Hey Virat Kohli, do a Kapil Dev and bring home the ICC World Cup

Updated: Jan 01, 2019, 14:50 IST | Subodh Mayure

Kohli's team well-equipped to claim world cricket's biggest prize on July 14, 2019

Hey Virat Kohli, do a Kapil Dev and bring home the ICC World Cup
India players celebrate a wicket during the fifth ODI against West Indies at Thiruvananthapuram last November. Pic/AFP

If 2018 was a significant year for India in Test cricket (overseas series against South Africa, England and three out of four Tests against Australia), this year could be a greatness-defining one for Virat Kohli & Co in one-day cricket. Sure, there will be 10 games against Australia (away and home) as well as a tour of New Zealand, but what's most awaited is the ICC Cricket World Cup 2019.

The May 30-July 14 tournament in the United Kingdom will feature 10 teams and each of them will view India as the side to beat. Unlike in Test cricket, the 2011 champions have a red-hot opening pair of Rohit Sharma and Shikhar Dhawan, followed by the captain and Ambati Rayudu. Kedar Jadhav will be part of the XI if he doesn't have any fitness issues. Then comes senior pro Mahendra Singh Dhoni, patchy form notwithstanding, will be welcomed in any side.

Deserving of top billing
India have enough results-based ammunition to establish that their numero uno status in one-day cricket is no fluke. How early they acclimatise and adjust to English conditions will be the key in their quest to become only the second Indian team to win the World Cup in England. To emulate Kapil's devils of 1983, their bowlers will have to trouble opposition batsmen with swing. It is here where Bhuvneshwar Kumar will be an important cog in the wheel for India along with Mohammed Shami and Jasprit Bumrah. There's a spin threat as well with Kuldeep Yadav and Yuzvendra Chahal performing consistently. A team that can leave Ravichandran Ashwin out of the reckoning is a side to viewed with fear and it is fair to say that India will start as favourites.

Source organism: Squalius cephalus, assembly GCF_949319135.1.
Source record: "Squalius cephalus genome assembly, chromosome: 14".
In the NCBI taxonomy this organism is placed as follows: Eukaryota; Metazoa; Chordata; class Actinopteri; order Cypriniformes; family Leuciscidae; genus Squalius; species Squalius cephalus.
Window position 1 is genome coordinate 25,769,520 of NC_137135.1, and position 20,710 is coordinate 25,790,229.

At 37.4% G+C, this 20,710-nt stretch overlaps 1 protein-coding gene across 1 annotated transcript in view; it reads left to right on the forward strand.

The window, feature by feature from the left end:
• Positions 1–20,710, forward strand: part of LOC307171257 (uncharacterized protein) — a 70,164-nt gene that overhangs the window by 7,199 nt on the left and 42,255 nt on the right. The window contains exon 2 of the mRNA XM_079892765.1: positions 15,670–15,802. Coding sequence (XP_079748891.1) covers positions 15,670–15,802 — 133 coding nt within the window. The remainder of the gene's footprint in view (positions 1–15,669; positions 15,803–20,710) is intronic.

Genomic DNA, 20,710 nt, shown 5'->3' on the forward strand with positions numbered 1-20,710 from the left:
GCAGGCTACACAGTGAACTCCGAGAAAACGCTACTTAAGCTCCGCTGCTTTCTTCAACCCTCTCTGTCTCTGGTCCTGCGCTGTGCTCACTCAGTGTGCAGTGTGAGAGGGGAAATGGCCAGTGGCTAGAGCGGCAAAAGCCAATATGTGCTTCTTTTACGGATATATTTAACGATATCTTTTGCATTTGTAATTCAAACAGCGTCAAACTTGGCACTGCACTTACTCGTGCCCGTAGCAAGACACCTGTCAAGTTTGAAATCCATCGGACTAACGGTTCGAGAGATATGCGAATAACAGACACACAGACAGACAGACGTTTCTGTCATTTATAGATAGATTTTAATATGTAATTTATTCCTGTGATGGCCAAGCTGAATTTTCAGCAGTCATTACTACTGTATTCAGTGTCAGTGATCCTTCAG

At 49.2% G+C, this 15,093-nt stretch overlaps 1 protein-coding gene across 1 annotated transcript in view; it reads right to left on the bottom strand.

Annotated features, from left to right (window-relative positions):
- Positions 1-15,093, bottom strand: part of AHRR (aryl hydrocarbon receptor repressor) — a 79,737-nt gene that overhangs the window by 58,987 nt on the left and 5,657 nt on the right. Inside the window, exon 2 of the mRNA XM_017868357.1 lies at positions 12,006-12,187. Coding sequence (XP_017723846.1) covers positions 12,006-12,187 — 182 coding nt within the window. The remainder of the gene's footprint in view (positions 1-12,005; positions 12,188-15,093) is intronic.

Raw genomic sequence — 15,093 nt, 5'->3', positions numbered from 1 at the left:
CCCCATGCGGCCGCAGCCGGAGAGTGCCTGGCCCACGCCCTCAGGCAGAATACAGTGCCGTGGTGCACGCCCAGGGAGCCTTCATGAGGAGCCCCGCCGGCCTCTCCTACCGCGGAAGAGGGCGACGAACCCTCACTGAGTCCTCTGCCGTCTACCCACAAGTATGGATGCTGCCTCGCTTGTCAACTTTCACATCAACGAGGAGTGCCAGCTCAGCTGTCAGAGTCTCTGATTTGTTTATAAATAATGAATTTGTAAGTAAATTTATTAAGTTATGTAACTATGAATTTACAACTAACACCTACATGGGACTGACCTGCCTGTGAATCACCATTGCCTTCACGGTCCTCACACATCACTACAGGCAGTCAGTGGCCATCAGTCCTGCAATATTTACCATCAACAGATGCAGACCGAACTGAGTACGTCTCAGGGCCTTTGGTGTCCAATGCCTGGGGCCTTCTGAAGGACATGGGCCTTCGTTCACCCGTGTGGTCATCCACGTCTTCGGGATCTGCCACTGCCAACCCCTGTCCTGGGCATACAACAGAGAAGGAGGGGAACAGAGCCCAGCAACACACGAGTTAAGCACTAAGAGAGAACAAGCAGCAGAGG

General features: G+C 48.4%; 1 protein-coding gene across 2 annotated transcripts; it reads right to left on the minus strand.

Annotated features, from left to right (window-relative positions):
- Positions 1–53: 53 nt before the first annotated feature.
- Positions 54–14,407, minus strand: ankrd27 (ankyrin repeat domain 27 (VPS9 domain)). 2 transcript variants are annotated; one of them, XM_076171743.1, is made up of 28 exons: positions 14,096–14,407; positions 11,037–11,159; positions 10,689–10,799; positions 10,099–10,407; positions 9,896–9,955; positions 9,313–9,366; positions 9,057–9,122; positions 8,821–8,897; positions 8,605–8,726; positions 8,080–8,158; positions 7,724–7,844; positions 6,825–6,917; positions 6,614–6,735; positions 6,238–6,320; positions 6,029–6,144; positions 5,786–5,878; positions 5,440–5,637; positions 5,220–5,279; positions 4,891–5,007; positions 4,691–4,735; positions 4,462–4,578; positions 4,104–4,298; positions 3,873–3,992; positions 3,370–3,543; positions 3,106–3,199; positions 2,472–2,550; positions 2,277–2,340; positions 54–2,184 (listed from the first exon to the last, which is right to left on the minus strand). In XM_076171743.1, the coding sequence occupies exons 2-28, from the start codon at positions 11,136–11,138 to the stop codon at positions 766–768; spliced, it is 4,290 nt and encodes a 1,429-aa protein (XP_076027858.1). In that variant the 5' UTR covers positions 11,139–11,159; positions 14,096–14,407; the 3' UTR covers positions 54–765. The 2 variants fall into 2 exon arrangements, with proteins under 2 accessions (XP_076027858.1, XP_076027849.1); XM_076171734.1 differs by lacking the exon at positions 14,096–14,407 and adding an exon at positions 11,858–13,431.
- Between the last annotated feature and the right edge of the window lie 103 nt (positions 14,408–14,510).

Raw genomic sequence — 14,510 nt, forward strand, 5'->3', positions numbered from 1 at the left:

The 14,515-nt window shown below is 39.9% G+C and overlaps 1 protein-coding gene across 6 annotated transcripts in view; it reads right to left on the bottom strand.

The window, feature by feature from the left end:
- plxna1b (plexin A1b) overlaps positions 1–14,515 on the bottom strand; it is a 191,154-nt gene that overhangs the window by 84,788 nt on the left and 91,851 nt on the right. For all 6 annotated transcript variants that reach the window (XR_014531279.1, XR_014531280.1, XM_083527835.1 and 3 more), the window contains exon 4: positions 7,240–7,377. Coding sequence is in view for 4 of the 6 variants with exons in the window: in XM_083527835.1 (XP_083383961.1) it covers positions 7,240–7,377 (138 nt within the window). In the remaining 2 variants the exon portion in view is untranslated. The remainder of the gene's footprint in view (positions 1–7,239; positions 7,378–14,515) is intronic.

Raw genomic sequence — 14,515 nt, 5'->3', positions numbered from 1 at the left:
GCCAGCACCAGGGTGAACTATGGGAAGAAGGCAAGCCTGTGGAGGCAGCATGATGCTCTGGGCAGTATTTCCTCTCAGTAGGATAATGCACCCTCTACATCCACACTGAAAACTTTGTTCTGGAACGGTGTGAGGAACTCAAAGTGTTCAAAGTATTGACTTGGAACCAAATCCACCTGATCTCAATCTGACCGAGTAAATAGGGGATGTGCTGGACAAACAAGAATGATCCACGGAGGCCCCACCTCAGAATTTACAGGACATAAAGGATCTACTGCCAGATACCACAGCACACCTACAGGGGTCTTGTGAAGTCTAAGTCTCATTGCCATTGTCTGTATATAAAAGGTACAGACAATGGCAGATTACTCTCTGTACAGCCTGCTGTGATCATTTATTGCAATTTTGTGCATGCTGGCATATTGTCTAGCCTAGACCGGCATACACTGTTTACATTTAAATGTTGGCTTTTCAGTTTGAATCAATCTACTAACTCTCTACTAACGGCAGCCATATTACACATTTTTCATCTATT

Form will be crucial; rhythm and momentum equally critical and of course, there is the danger of peaking a touch too early. Remember, Australia in 1991-92 when Allan Border's defending champions didn't measure up to expectations after a triumphant one-day triangular at home which also featured West Indies and India? This will be the first time that a World Cup will follow the IPL. And India, more than any other nation, will have to guard against fatigue. The general elections may cause a change in venue and the franchises will not have a problem with that, but who is to say that teams won't be affected if the India players figure in only a few IPL games.

Near-perfect past
Rarely have India ODI teams fared disastrously in England. That's not the only reason why supporters should get their hopes high for a sizzling showing in Old Blighty. India won the 2013 Champions Trophy there and emerged runners-up to Pakistan in the 2017 edition of the tournament. Last year, however, England, triumphed 2-1 in the ODI series following their 4-1 win in the Test series. It is not unrealistic to say that Kohli's team have everything going for them to bag cricket's biggest prize. The last time the World Cup was held in England, the favourites (Australia 1999) took home the cup. India's time has come.

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